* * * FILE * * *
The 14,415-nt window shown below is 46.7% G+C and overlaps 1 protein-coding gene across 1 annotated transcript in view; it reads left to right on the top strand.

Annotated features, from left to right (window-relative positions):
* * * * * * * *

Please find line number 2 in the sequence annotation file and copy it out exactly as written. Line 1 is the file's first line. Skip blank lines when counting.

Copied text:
Annotated features, from left to right (window-relative positions):